Tuesday, November 27, 2012

3 days preostao

Kimmy proposed an interesting thought...

Sam, I assume while you were on the AT, you were completely disconnected from the world of technology? What was that like? Was it awesome? Did you miss being connected to the world or was it kinda freeing?

Well, I did have my phone but most of the AT is deep in the woods with no cell service, so it was turned off and stuffed deep in my backpack. You can grab a signal here or there, but thru-hikers aren't thinking about that or have any way of charging electronics so very few hike with a cellphone turned on. And of course it goes without saying there is no electricity, running water, furnaces, cars, beds, or anything else the rest of the US uses and takes for granted every single day, all day.

So how did I feel about it? It really was awesome. There was something profound and real about surviving with only what you could carry on your back and find in the woods, but being disconnected was something entirely new for me. I grew up before the electronic age of ipods, cellphones, and the like, but that doesn't mean I haven't linked up to the point of someone like, well, Alli's generation. And I ignore the importance of light switches and faucets as much as anyone else. But being out there, it was a different world to be sure.

This brings to mind a summer evening many years ago. Ell and I were watching TV around 7pm when all of a sudden the electricity went off. No storm, no wind, just gone. We never had AC in the Log House, so there was no change in the temperature or any other comfort issue for us, but there were no other distractions to occupy our numbed brains. Within a few minutes, we wandered outside onto the porch and noticed all the neighbors were doing the same; us because we were bored and had nothing to say to one another and the neighbors to escape the stale air in their now un-air-conditioned interior walls. And then it happened...

The neighbors that lived behind us started fighting. We lived close enough to hear what they were saying and, basically, the lack of stimulation was too much to handle and they were just messed up by it and didn't know how to deal with it. I actually thought it was going to get physical for a minute. Before that happened, the husband jumped on his Harley and zoomed away. It was an interesting moment to watch humans react to being unplugged.

If you get the chance, Kimmy, or anyone else, do it. Get away. Unplug. Disconnect. You'll never forget it.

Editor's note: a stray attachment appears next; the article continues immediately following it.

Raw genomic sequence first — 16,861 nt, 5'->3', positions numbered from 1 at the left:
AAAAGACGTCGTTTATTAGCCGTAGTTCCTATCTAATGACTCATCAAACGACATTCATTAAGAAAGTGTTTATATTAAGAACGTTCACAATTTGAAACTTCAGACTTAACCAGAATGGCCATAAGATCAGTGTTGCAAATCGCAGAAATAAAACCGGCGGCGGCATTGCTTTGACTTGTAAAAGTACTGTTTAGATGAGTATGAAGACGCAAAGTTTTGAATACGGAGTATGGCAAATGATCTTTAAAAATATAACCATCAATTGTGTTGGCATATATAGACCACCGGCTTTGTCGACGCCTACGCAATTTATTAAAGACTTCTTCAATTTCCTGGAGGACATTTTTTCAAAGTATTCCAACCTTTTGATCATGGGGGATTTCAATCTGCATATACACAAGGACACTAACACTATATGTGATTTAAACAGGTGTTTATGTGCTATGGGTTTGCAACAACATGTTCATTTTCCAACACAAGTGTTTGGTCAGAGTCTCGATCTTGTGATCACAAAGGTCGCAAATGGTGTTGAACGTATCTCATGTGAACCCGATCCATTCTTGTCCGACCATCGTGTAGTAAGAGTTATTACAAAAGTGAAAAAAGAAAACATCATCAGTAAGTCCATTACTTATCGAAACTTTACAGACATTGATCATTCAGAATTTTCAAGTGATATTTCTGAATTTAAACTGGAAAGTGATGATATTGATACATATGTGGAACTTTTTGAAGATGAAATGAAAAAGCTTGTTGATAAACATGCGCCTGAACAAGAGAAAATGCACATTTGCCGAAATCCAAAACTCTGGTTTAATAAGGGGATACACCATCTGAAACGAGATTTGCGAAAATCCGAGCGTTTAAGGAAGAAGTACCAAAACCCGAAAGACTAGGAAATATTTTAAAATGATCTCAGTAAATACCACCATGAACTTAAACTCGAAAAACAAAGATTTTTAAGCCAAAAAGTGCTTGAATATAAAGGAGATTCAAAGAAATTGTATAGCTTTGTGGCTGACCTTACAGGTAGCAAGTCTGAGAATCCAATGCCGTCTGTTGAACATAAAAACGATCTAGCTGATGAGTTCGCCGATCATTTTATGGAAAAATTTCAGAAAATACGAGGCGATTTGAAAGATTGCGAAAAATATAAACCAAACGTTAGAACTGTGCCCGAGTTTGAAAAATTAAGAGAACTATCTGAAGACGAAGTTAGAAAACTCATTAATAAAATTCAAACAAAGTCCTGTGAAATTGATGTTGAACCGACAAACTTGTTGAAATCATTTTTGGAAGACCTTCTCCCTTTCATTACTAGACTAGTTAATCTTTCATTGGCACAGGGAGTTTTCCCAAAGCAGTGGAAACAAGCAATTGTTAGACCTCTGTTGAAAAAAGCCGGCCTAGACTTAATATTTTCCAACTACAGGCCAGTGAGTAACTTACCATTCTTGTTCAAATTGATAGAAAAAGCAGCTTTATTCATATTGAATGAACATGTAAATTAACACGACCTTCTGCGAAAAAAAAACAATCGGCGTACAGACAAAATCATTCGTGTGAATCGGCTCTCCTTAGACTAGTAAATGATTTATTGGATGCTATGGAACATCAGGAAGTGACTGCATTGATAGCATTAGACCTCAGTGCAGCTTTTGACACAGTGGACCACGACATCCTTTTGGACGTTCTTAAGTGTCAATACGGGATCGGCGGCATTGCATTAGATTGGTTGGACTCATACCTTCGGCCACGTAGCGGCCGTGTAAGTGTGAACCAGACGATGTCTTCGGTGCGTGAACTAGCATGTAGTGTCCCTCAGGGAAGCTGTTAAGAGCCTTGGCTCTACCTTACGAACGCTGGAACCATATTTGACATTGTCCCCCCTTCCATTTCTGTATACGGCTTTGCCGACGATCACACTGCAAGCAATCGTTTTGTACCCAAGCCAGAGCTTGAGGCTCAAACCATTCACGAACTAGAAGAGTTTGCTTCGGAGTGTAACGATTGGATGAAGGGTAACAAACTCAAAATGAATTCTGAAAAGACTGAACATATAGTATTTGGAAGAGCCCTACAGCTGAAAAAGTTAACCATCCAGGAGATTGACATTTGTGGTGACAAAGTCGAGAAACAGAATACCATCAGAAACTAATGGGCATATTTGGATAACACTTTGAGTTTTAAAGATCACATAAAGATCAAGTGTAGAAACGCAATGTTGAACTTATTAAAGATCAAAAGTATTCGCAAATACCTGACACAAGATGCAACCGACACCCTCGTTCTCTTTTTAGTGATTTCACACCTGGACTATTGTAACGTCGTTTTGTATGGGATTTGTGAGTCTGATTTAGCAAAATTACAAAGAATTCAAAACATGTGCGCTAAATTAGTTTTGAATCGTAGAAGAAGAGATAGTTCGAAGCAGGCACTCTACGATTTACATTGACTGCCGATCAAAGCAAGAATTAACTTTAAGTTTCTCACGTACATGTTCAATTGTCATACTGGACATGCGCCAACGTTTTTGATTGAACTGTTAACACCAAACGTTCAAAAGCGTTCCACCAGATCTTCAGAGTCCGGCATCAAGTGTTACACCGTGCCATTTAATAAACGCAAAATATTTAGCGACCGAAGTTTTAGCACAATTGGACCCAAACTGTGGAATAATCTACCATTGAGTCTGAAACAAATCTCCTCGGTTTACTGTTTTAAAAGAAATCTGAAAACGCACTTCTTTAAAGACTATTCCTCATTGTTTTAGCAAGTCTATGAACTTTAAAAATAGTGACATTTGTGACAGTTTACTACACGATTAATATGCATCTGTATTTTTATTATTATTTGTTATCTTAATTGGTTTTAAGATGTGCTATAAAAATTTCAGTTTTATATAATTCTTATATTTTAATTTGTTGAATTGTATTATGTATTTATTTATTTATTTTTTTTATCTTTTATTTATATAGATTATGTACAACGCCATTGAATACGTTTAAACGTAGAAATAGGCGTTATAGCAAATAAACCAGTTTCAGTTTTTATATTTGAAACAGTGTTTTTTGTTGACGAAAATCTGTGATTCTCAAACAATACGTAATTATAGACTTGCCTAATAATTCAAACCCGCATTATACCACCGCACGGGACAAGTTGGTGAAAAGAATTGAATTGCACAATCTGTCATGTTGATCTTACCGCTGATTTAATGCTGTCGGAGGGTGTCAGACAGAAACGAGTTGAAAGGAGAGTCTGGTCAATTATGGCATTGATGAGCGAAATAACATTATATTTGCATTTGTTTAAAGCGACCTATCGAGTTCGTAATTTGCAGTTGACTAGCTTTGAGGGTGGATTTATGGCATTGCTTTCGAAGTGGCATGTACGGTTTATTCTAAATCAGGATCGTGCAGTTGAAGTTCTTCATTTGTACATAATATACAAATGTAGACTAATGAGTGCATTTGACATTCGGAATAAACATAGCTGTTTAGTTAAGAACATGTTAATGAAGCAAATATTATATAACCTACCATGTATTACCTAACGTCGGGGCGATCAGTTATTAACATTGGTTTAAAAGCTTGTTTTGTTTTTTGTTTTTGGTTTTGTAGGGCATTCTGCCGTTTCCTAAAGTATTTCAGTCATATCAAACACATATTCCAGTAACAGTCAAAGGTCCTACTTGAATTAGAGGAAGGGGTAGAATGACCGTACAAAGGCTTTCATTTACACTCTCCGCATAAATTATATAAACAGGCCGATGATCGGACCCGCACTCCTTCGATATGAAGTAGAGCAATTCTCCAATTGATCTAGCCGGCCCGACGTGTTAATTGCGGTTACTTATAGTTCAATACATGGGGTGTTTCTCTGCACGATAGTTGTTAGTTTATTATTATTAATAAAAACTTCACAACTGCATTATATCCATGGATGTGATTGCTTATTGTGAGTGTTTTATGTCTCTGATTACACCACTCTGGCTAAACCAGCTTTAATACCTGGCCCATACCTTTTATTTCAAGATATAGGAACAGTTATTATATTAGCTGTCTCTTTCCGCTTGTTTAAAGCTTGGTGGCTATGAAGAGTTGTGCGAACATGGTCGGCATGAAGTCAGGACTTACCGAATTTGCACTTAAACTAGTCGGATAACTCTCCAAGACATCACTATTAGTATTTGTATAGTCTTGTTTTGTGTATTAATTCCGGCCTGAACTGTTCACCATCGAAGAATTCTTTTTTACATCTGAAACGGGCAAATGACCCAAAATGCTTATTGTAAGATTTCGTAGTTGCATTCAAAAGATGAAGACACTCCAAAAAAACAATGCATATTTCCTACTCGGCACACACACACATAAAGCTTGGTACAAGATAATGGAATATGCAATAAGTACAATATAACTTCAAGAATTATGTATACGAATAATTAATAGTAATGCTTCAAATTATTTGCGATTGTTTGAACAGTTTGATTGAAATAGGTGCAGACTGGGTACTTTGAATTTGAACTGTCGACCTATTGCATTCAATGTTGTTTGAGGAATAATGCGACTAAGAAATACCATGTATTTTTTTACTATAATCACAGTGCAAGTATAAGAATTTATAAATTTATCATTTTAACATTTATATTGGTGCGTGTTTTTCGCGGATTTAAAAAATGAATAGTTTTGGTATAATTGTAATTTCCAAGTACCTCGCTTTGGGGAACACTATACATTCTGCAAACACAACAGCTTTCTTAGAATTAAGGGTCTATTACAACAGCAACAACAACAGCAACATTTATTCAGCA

Blogger Unknown said...

Great post Sam,

There's been a few times in my life where I've intentionally disconnected from technology and found the first day or so very difficult but after that incredibly peaceful. Thanks for the great reminder about the importance of fasting.

One thing I used to really enjoy doing to "unplug" was read. Now however the majority of my books are electronic. It's an interesting conundrum.

8:08 AM  
Blogger Sweet Peripety said...

Great post. Rich says I'm the most plugged in person he knows and I HATE THAT HE SAID THAT. It's true, but not true. I'm plugged in to gain info for our homeschool and my own writing, etc. I am getting away from FB because it's so mind controlling. I really wish I could become Amish. Rich and I have talked lots about that. Probably won't happen but we've sure thought about it. I get tired of how this culture is.

5:50 PM  
Blogger Sweet Peripety said...

btw sent you an email. check your spam in case it doesn't show up! :)

5:50 PM  
Blogger Andy! said...

One of my favorite times of disconnecting was when Brad, Lyndsay and I lived together. A storm killed the power on a friday night that we had planned to go out. We ended up staying inside, having drinks and talking. We all thought it was a blast and it was amazing how much attention we gave on another.

7:17 PM  
Blogger Kimmy said...

It's amazing how we are all so used to being plugged in, that we don't know what to do with ourselves when we are not.

The closest we came was when the power went out for almost a week a few years back, due to a freak wind storm. It was actually during a blogging month, and I remember having to take my laptop to coffee shops every day to get my blogging in. We also had to eat out every night, and I read by flashlight. I can't remember how I felt about it exactly, but I honestly think my feelings would be different now then they were then. Also, I don't think I was quite as plugged in then as I am now.

I will take that cabin in the woods get a way one of these days. I certainly will.

7:29 PM  

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